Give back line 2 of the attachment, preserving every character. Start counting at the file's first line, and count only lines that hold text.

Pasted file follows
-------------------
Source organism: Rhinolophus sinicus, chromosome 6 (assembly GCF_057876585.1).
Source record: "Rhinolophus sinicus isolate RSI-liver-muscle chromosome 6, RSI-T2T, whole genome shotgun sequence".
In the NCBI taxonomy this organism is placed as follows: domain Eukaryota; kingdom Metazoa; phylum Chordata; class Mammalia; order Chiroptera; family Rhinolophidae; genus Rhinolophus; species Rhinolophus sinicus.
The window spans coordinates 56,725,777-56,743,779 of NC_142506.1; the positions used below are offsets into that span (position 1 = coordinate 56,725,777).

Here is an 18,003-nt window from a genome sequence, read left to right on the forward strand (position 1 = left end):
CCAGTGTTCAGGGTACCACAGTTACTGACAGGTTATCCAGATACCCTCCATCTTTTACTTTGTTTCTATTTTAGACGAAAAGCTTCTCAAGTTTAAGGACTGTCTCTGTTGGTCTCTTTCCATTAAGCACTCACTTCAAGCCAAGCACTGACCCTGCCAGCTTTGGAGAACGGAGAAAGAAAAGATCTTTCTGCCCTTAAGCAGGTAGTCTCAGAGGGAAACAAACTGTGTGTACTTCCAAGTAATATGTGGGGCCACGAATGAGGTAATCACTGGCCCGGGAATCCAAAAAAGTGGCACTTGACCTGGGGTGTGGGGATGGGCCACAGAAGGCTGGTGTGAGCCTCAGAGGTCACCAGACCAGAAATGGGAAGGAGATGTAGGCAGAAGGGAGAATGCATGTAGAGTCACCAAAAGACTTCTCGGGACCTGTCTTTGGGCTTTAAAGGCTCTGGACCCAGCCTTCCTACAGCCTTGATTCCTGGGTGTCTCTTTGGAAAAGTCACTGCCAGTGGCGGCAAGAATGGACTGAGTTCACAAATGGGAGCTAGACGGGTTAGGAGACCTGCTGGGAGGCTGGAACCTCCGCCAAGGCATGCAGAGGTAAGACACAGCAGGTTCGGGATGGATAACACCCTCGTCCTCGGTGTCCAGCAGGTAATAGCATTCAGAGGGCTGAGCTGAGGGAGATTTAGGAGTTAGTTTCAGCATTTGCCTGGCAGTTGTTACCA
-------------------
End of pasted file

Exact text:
Source record: "Rhinolophus sinicus isolate RSI-liver-muscle chromosome 6, RSI-T2T, whole genome shotgun sequence".